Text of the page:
Second-generation migrants: Europe and the United States

M.R.J. Crul, J. Schneider

Research output: Chapter in Book / Report / Conference proceedingChapterAcademicpeer-review


The public debate about the second generation in Europe has taken a dramatic shift in the last five years. The riots in the banlieues in France, involving mostly Algerian and Moroccan second-generation youth, pitched the cherished republican model into deep crisis. In the Netherlands, arguments about the failure of the country's multicultural society have cited the relatively high number of Dutch Moroccan students who drop out of school and the high crime rate within the Moroccan second generation. In Germany, similar concerns about the Turkish second generation have triggered a debate about the existence of a separate Gesellschaft, composed of almost two million Turks living in a parallel world detached from the wider German society. The debate in the US, in contrast, has been much more dominated by the question of illegal immigrants. Negative associations around the second generation, however, have been mostly around crime and gangs and teenage pregnancy.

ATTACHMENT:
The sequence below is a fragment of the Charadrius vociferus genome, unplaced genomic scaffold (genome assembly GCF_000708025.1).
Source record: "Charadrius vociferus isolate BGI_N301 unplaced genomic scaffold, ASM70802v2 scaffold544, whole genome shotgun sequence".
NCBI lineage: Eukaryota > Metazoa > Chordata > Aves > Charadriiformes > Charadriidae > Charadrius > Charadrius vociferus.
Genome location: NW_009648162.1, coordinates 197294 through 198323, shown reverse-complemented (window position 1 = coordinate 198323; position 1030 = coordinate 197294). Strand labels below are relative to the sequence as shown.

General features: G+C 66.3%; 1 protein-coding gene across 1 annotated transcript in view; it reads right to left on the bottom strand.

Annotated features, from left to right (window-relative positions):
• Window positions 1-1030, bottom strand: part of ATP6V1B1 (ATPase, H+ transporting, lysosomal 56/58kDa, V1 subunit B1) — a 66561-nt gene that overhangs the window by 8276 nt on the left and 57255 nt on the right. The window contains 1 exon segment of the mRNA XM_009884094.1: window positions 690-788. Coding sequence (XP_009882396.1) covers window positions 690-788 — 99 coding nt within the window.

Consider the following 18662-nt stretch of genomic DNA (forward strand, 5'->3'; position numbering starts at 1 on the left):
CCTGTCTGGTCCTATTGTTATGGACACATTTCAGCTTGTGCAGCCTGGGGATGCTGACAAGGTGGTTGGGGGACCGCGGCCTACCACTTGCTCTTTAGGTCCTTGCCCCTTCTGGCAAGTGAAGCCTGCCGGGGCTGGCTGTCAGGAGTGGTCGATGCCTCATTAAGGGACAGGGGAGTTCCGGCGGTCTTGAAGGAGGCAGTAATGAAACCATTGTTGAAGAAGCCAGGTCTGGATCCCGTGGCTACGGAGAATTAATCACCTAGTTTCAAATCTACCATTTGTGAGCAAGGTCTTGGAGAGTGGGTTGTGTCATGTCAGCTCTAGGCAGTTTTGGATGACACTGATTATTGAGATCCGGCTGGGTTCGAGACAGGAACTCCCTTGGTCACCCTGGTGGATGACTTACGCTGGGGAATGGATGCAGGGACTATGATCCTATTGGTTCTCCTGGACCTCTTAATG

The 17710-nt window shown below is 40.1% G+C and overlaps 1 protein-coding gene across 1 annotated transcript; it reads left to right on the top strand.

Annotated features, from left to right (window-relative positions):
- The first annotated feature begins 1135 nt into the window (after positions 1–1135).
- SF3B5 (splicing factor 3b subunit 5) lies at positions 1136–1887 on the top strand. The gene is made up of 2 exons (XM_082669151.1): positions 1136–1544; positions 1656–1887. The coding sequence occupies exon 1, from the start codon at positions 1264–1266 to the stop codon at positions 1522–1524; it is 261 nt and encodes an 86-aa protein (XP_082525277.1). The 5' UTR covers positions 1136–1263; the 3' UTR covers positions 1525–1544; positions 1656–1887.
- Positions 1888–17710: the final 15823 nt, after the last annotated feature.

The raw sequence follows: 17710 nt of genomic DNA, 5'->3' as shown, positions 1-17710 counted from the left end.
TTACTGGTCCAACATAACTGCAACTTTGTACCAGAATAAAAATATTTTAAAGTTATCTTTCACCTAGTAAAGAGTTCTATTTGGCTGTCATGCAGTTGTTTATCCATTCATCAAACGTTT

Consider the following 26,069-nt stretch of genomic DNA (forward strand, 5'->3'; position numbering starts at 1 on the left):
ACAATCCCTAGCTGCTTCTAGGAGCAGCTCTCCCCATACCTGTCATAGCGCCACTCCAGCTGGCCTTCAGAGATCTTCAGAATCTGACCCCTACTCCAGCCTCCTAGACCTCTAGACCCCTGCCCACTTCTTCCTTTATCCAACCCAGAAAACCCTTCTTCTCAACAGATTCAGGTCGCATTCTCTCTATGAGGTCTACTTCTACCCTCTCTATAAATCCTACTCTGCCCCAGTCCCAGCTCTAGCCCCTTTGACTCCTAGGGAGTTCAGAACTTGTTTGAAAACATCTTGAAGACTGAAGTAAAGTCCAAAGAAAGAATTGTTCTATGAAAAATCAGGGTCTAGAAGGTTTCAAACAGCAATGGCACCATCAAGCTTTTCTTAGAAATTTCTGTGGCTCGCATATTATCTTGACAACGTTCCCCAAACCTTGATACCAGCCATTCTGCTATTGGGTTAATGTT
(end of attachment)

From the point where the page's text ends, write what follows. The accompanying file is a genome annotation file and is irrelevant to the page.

Keywords: cross-cultural; cross-cultural; demography and population studies; employment and unemployment; ethnocentrism
Original languageEnglish
Title of host publicationThe Encyclopedia of Global Human Migration
EditorsI. Ness, P. Bellwood
Place of PublicationWiley Online Library
PublisherBlackwell Publishing
ISBN (Print)9781444351071
Publication statusPublished - 2013


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